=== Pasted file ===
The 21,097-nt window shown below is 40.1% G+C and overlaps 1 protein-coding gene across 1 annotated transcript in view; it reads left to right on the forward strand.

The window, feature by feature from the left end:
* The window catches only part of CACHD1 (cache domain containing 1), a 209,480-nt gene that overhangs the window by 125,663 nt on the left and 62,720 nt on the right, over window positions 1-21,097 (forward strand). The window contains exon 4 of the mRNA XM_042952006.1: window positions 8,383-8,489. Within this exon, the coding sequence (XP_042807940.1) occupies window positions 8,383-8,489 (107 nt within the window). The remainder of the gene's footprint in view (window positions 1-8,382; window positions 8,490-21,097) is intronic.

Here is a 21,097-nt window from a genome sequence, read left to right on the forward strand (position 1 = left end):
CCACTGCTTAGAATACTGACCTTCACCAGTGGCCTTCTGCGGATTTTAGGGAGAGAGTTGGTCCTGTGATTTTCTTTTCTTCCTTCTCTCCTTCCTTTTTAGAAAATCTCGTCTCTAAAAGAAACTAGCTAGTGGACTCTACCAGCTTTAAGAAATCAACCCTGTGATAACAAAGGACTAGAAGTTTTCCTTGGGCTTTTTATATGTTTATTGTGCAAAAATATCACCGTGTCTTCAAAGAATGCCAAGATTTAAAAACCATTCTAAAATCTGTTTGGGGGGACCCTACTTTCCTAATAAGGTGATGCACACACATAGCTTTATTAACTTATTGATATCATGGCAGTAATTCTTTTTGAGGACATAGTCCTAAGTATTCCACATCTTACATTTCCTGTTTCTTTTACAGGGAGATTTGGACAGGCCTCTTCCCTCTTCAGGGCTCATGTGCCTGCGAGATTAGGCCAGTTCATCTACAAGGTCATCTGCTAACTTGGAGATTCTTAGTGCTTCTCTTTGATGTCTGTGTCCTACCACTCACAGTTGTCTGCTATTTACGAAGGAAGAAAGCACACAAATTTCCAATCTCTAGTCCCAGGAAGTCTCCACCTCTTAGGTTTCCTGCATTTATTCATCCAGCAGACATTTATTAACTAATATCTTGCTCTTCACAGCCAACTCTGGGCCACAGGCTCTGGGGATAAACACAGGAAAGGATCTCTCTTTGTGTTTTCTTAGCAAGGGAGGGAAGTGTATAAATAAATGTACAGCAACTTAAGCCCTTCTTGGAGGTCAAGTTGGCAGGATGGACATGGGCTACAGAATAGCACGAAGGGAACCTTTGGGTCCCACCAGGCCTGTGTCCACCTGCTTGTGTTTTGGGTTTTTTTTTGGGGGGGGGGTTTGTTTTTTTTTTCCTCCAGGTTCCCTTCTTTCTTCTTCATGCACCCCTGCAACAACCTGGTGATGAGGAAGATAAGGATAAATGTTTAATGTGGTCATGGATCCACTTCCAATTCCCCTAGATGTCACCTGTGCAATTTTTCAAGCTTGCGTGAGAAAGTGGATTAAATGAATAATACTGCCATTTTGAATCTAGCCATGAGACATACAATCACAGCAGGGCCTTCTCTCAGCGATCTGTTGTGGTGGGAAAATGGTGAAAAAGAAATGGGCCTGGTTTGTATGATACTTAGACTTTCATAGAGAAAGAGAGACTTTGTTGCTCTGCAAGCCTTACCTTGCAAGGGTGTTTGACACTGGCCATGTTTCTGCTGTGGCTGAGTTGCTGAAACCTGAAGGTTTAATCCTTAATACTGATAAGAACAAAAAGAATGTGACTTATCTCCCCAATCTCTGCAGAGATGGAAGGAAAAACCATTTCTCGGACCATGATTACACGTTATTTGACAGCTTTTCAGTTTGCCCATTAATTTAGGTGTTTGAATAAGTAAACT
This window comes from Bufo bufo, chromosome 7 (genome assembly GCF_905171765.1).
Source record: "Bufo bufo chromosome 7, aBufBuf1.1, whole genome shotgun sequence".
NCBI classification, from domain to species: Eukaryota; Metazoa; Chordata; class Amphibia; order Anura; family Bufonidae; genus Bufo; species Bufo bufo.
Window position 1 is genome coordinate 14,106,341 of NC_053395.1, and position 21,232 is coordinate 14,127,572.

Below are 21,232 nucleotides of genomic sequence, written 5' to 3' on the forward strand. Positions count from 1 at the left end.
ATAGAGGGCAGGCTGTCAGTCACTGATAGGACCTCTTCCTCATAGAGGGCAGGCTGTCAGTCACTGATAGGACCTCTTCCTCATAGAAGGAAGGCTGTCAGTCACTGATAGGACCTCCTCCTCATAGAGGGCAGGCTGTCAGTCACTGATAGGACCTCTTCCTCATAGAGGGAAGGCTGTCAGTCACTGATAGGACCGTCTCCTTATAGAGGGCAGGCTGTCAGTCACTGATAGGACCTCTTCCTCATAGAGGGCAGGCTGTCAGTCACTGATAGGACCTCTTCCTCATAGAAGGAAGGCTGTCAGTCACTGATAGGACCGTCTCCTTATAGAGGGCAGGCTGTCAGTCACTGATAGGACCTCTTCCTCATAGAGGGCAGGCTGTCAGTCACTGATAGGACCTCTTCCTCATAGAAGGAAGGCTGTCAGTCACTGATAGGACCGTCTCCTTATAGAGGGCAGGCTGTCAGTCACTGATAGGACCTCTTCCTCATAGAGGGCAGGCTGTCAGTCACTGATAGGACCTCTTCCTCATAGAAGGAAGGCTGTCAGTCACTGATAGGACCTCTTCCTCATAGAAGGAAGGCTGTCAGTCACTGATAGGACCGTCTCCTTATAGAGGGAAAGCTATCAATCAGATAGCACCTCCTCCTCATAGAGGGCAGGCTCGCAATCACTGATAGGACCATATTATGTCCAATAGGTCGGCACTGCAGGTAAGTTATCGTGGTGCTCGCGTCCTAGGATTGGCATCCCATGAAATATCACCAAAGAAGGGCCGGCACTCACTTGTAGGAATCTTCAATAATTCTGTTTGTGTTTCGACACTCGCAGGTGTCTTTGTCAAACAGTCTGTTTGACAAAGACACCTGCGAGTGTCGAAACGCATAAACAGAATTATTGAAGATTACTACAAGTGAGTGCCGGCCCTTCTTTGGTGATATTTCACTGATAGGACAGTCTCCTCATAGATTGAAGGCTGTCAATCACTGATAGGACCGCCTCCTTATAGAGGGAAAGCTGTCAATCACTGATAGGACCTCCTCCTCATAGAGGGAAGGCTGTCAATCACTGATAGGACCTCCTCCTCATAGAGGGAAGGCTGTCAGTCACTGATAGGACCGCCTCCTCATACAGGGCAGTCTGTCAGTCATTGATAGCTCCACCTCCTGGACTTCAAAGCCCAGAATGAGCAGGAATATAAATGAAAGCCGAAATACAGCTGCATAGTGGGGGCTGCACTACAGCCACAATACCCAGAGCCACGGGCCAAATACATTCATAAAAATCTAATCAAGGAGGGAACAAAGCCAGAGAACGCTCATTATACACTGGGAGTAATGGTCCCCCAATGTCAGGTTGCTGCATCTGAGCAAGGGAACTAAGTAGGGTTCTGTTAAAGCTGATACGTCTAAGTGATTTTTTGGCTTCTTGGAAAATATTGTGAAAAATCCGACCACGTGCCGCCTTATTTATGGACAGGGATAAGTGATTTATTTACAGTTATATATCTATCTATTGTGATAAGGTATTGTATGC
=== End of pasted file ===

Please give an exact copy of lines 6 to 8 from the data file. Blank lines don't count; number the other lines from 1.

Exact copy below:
This window comes from Bufo bufo, chromosome 7 (genome assembly GCF_905171765.1).
Source record: "Bufo bufo chromosome 7, aBufBuf1.1, whole genome shotgun sequence".
NCBI classification, from domain to species: Eukaryota; Metazoa; Chordata; class Amphibia; order Anura; family Bufonidae; genus Bufo; species Bufo bufo.